------------------------------------------------------------------- Re - Pointing The Finger (Letter Sent To The Editor Of 'The New York Times' Tries To Correct AM Rosenthal's Misinformation) Date: Fri, 12 Jun 1998 10:14:05 -0400 From: Carey Ker (firstname.lastname@example.org) Subject: Sent: Pointing the finger (NYTimes) To: email@example.com Delivery-Receipt-To: Carey Ker (firstname.lastname@example.org) To the editor, Re: POINTING THE FINGER, A. M. Rosenthal, Fri, 12 Jun 1998 I am personally tired of the polemic, invective detritus that spews forth from the likes of A.M. Rosenthal. His glib assertion that the "harm reduction" drug campaign is in reality a dark sinister propaganda machine comes off as gross fear-mongering. This demeans the motives of all the people that dedicate their time and energy (mostly volunteered) to working for a better society. It's not the drugs, silly. It's about people taking back control of their lives from the nanny/Hilter state; it's about families torn asunder because of totalitarian drug laws; it's about restricting access to drugs through controlled distribution for the sake of our children. Mr. Rosenthal can rant and rail to his heart's content but the proof is in the pudding. As any teenager or drug legalizer can testify -- the current regime of prohibition insures the ubiquitous availability of drugs. What kind of society does Mr. Rosenthal propose we live in considering the fact that our governments can't even keep drugs out of the most secure prisons? Carey Ker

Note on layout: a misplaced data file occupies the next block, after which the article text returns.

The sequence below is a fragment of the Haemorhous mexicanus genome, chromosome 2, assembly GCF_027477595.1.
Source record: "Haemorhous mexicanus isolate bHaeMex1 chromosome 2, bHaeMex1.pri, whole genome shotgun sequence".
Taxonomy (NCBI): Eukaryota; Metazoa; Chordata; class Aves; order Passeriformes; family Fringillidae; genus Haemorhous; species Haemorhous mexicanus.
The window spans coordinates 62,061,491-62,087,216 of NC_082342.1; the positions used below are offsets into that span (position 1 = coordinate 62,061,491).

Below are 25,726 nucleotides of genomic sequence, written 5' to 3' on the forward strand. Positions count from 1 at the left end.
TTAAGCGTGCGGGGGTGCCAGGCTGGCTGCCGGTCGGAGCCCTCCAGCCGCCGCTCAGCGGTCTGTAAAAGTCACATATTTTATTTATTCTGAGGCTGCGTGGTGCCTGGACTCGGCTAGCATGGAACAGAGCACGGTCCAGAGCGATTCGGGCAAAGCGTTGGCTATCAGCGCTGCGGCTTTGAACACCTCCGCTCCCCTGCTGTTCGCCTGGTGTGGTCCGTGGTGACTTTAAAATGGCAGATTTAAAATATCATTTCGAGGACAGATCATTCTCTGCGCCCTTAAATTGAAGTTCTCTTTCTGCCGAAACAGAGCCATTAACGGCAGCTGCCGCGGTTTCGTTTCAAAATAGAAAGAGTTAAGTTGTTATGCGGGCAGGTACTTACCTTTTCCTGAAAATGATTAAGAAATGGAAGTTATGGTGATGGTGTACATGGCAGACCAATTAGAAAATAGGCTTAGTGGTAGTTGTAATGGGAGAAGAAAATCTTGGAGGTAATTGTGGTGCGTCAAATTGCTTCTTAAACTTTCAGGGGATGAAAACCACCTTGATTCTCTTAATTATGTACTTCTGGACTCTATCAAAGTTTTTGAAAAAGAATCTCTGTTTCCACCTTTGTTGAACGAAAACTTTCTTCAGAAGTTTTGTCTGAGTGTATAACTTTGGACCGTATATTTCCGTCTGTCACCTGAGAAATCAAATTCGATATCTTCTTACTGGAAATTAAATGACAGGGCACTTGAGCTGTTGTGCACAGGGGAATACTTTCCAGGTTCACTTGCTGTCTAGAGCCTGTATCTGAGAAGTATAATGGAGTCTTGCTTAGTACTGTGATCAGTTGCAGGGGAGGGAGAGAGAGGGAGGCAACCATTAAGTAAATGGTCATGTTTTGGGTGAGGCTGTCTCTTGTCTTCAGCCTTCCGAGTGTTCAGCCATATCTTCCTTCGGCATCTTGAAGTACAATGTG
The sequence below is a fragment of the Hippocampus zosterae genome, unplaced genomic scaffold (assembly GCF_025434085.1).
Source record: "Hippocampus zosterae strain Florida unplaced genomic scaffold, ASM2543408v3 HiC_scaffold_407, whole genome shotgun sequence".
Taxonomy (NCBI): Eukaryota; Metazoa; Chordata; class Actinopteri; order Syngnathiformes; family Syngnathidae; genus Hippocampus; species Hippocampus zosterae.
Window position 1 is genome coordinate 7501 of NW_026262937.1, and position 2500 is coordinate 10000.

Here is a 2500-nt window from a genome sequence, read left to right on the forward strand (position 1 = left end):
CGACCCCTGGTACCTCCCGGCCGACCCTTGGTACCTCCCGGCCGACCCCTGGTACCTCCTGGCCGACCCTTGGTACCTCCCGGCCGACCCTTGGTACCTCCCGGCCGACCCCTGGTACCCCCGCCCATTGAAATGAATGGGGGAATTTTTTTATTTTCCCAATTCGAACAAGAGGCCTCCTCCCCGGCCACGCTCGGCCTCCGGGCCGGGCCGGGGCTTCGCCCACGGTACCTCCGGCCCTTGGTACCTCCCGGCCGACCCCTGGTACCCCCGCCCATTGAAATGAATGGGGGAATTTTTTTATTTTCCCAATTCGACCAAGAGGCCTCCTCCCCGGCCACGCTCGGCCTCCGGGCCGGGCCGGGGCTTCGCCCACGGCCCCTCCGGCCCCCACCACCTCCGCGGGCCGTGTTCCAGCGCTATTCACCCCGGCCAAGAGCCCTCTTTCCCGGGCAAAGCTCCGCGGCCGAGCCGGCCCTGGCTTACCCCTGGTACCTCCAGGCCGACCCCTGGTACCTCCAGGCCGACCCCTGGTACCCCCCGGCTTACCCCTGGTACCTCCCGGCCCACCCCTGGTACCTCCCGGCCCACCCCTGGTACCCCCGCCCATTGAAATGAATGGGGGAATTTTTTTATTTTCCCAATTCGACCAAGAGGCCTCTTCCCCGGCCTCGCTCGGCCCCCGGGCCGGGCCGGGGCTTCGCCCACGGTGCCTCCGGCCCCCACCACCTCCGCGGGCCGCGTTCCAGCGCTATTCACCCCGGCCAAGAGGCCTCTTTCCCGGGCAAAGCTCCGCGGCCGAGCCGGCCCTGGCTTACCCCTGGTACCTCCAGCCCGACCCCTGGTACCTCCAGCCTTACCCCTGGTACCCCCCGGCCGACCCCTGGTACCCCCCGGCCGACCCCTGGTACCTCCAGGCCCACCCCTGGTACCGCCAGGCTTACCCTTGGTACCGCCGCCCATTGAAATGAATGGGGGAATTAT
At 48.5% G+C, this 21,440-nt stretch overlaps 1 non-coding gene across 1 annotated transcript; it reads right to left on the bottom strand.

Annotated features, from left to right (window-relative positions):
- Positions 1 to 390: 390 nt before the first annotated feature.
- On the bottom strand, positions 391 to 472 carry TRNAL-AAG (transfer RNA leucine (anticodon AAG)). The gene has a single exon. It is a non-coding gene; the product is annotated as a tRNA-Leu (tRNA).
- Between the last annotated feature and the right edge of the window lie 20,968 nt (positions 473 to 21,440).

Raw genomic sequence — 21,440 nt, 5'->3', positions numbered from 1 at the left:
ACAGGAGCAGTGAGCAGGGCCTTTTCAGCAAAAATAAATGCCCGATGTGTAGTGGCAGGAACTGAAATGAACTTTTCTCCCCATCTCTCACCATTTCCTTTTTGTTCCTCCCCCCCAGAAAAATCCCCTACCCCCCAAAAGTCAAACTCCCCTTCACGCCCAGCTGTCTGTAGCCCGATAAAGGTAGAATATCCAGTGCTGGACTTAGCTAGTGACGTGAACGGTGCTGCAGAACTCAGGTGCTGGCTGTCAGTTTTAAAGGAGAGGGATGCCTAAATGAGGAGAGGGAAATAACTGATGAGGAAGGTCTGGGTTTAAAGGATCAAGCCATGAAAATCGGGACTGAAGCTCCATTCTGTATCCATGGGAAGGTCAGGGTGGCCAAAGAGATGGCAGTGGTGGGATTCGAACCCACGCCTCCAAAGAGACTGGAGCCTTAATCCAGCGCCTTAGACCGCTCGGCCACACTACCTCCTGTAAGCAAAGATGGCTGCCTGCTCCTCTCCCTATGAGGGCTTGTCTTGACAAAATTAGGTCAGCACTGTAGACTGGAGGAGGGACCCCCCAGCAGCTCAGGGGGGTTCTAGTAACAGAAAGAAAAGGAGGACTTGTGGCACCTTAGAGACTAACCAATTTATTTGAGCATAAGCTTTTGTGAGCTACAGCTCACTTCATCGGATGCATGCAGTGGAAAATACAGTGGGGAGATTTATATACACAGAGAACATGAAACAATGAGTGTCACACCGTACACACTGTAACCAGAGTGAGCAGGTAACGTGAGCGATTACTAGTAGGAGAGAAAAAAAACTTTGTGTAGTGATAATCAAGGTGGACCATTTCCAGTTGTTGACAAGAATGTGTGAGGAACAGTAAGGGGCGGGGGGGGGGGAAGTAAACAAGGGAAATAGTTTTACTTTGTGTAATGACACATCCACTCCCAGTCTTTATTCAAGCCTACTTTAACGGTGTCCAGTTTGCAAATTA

------------------------------------------------------------------- Uncivil War About The Drug War At 'The New York Times' (Best-Selling Author Peter McWilliams Dissects Recent Editorial Emanations From One Of The Nation's Most Influential Newspapers, Noting Prohibitionary Zealot AM Rosenthal Now Considers His Own Editorial Board To Be 'Legalizers') From: "Peter McWilliams" (email@example.com) Subject: UnCivil War about the Drug War at the New York Times Date: Fri, 12 Jun 1998 14:21:07 +0100 >From Peter McWilliams... No sooner had my earlier open letter to America's media cleared the fax machines ("The New York Times Now Opposes the War on Drugs. And You?"), along comes a doozy of a column from A. E. Rosenthal. Here is my column about his column you are welcome to share with your readers or use as source material for your own story: UnCivil War about the Drug War at the New York Times In a dramatic editorial epiphany, the New York Times on Tuesday, June 9, 1998, published its new view that the War on Drugs has failed. More dramatically, on June 12, 1998, in a New York Times OpEd column, the man who ran the New York Times with an iron fist for 16 years, A. E. Rosenthal, accused the Times Editorial Board of being drug "legalizers" spreading "falsehood" and intent on "the multiplication of addiction, crime and destroyed souls." It all began on Tuesday, June 9, 1998, with a Times editorial entitled Cheerleaders Against Drugs. Couched in criticism of the United Nation's new 10-year-plan aimed at "a drug-free world," the editorial neatly dismantles the 84-year-old United States drug policy as well. After all, the "new" UN drug policy is merely ancient US drug policy after a crash-course at Berlitz. When the Times observed that the "militarized war on drugs...has torn apart societies and built up some of the world's most repressive armies;" that the "claims" made by those who follow the US/UN interdiction-first policy "get in the way of effective programs to reduce drug use;" and said a law-enforcement approach to drug use and addiction was "misdirected," "failed," "designed primarily to recycle unrealistic pledges and celebrate dubious programs," and is "unrealistic and harmful." The one nod the Times made to the current drug policy was a paragraph, one sentence long, that began with patriotic Drug War media pabulum, but ends with a devastating fact that can no longer be denied by rational human beings. "While there is a place for crop substitution, law enforcement, interdiction and other programs to cut drug supply, these steps rarely deliver promised results." In other words, the War on Drugs is lost. On June 12, three days after the Times editorial ran, former New York Times Executive Editor A. E. Rosenthal, now a New York Times columnist, attacked the Times Editorial Board, branding it a "legalizer." While Rosenthal never directly mentions the Times editorial, his repeated attacks on the ideas and language used in the editorial are unmistakable. The only way he could say he did not intend to attack the editorial is by not having read it. "I was so busy entertaining drug warrior heads of state on Tuesday," he might say, "I skipped reading the paper altogether." I called Rosenthal's office to find out. When I posed my query, I was told, "Mr. Rosenthal read Tuesday's editorial and said what he wanted to say in today's column." Rosenthal, then, is intentionally calling the Times Editorial Board a drug "legalizer," the worst name Rosenthal could possibly fling, every bit as evil to Rosenthal as "communist" was during his heyday. Legalizers, according to Rosenthal, bring with them "the multiplication of addiction, crime and destroyed souls." The Times Editorial Board is, in Rosenthal's view, demoralizing those decent Americans who, deep in their hearts, really want to fight drugs. "[T]he legalization minority includes many intellectuals, academics, journalists and others with access to lecture rooms, print and TV. So consistently do they spread their falsehood that the drug war has failed that even some Americans who want to fight drugs believe there's no use trying." Not only is the Times Editorial Board a "legalizer" in Rosenthal's mind, but a covert legalizer at that. The Times editorial offered only one alternative for the failed War on Drugs when it mentioned "some interesting new ideas such as harm reduction, which focuses on programs like needle exchanges and methadone that cut the damage drugs do." To its eternal peril, the Times mentioned the H-word and the R-word--harm reduction--two words not to be breathed near a drug hawk: "Legalizers...use camouflage phrases like 'harm reduction'--permitting drug abuse without penalty, the first step toward de facto legalization." In a rare and momentary forgiving mood, Rosenthal, Old Times Boy that he is, leaves a crack under the door for the Times Editorial Board to slither through. All the Times has to do to save itself from journalistic perdition is to say it was duped by those deceptive legalizers. Rosenthal claimed the legalizers had "convinced one or two convincible journalists that people opposed to the anti-drug effort had been banned from talking" at the U.N. And just who were those one or two convincible [read: gullible] journalists? Hint: the Times stated in its editorial, "The U.N. kept off the program virtually all the citizens' groups and experts who wanted to speak." The Times Editorial Board, then, could wash its hands of the whole thing by, in Rosenthal's phrase, "pointing fingers," saying it was all the fault of "one or two convincible journalists," and renew its pledge to fight this national crisis with "the rest of us." After all, it worked during the McCarthy witchhunts. If the Times Editorial Board refuses to name names and absolve itself from culpability, Rosenthal is ready to make a federal case out of it. "Surely it is time for the President to dissect America's legalizers and publicly point the finger at them," Rosenthal writes, practically begging for criticism of his paper by the White House. "If he is too delicate, or politically fearful, the rest of us will have to do the job of denying them acceptability or cover." But that's not all. Rosenthal would also like to see the Times attacked by the federal $2 billion anti-drug advertising campaign Clinton pointed to with pride during his U.N. address. "Washington's big new anti-drug ad campaign will be useful, but not very," Rosenthal warned darkly, "unless it not only urges parents to talk to children, but parents to talk to other parents, about the legalizers, in or out of camouflage." Rosenthal, then, is demanding ads, paid for with tax dollars, to slam the New York Times. Et Tu, Rosenthal? From a certain perspective, it's all rather sad. Rosenthal somehow thinks he is still in charge. All it takes is a "memo from the top" to straighten out those Editorial Board rascals, just like the old days. It's reminiscent of William Randolph Hearst's last years. Hearst could get an opinion column printed in any Hearst publication he chose, but he couldn't influence even Hearst employees to respect it. --Peter McWilliams firstname.lastname@example.org www.mcwilliams.com